Although immediately following disclosure of the affair both Altafulla and Ervin remained in the home, Altafulla attempted to avoid contact with Ervin. However, on the evening of February 25, 2014, Ervin would not let Altafulla into the master bedroom to retrieve her pajamas and she called the police; the police arrived, and, after speaking with Ervin, Altafulla was able to retrieve belongings from her bedroom. After the police left, Ervin began angrily disassembling the two children's bedroom furniture and insisting that different sleeping arrangements in the home were necessary.

According to Altafulla, while Ervin was disassembling the children's furniture, Ervin disclosed to the children that their mother had been having an affair with another man, explained "blow jobs" to the girls, and warned them that their mother might have a sexually transmitted disease that they could contract if they shared towels with her.

Altafulla's 17-year-old daughter was severely traumatized by Ervin's behavior and fled the home in her car. Altafulla learned that her daughter had gone to a psychiatric facility and had been admitted. The following day, a psychologist at the facility contacted Altafulla and told her that her daughter was afraid of Ervin and that the facility would not release her daughter to Altafulla until Ervin left their home.

C. 2014 Restraining Order

On February 27, 2014, Altafulla obtained a temporary restraining order requiring that Ervin leave the home and preventing him from having any contact with Altafulla or her children. On March 17, 2014, the trial court conducted a hearing on Altafulla's application for a permanent DVPA order against Ervin and Ervin's application for a restraining order against Altafulla.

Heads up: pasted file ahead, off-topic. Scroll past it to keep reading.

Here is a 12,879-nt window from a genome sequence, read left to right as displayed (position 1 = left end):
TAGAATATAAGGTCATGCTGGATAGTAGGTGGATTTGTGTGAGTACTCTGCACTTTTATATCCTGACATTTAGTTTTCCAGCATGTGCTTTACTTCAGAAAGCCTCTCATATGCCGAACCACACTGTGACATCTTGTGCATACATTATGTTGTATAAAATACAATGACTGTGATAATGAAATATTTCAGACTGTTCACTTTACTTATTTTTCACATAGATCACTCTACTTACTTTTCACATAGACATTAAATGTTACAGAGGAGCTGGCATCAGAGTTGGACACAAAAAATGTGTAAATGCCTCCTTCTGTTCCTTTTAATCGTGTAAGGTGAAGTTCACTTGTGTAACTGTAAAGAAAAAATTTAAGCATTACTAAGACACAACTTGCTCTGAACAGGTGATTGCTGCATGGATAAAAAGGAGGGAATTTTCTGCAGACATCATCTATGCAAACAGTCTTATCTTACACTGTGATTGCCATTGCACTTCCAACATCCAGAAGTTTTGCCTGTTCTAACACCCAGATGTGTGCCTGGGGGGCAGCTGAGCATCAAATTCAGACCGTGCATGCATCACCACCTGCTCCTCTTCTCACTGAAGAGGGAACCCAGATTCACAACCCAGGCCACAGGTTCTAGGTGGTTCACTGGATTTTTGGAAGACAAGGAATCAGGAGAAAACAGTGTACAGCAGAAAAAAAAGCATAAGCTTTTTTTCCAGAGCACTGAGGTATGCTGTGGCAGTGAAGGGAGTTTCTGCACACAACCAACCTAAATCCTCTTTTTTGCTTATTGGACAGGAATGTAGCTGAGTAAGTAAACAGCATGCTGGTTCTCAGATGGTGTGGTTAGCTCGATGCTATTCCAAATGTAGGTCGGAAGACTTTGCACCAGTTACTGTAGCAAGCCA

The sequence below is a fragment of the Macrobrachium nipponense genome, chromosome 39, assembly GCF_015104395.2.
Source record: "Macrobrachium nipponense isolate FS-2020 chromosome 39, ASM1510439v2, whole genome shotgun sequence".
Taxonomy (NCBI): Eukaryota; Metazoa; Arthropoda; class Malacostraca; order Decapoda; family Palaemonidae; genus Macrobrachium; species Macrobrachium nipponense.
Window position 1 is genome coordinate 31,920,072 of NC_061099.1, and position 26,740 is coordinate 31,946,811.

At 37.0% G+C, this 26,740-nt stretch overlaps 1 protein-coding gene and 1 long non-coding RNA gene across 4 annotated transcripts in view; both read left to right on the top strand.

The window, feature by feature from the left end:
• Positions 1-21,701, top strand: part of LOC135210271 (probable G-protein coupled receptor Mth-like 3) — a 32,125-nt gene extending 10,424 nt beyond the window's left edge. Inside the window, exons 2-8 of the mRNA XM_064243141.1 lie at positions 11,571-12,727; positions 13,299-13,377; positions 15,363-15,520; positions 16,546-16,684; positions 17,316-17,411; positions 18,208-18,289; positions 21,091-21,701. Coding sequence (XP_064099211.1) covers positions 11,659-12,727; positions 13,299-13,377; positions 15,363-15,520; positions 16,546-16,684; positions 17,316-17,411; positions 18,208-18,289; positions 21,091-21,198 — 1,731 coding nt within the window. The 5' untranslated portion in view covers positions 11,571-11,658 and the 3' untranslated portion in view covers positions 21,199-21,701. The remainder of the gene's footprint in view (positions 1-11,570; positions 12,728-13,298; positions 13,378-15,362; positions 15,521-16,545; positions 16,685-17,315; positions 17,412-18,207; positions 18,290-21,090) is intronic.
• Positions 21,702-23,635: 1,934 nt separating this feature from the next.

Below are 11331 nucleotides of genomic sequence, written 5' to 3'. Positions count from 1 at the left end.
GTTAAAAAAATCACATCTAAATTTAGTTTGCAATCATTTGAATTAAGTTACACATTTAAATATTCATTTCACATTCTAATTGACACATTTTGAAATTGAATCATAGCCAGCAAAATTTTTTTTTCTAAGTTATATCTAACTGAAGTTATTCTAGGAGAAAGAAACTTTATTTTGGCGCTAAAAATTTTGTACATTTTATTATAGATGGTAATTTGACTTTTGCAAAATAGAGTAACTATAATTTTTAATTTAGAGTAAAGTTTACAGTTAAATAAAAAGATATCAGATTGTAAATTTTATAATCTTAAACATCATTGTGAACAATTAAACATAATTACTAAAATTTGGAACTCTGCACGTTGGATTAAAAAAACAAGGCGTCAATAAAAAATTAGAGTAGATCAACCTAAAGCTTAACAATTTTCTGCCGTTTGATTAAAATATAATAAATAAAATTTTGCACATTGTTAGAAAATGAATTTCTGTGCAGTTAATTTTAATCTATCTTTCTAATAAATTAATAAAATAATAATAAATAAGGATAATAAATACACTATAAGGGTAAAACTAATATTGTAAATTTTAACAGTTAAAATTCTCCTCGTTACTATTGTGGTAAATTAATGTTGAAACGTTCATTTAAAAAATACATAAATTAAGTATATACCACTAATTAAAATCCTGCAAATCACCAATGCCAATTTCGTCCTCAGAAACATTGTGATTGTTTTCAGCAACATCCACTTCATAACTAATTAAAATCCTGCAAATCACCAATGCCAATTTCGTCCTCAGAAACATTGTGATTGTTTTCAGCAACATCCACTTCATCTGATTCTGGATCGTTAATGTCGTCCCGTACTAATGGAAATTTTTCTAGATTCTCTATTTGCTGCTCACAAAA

The trial court granted Altafulla's application and denied Ervin's application. In granting Altafulla's application, the trial court stated: "The court has had the opportunity to review the pleadings in the file and observe the witnesses on the witness stand. The court is satisfied that Ms. Altafulla is legitimately in fear of ongoing harassing behavior from Mr. Ervin. Based upon the testimony that I have heard today and observing the demeanor and content of that testimony, as well as the pleadings, she is afraid for herself and on behalf of her children. An order will be issued for a period of five years protecting her."

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In particular, the trial court ordered that Ervin leave the home he shared with Altafulla and stay away from it.

With respect to Ervin's application and the trial court's decision to deny it, the trial court stated: "Mr. Ervin testified he did not believe that Ms. Altafulla was violent. The activity that Mr. Ervin is complaining of -- while it is personally upsetting to him and I can understand why it is personally upsetting, it is not harassing, it does not come within the purview of the granting of a restraining order. His request is denied."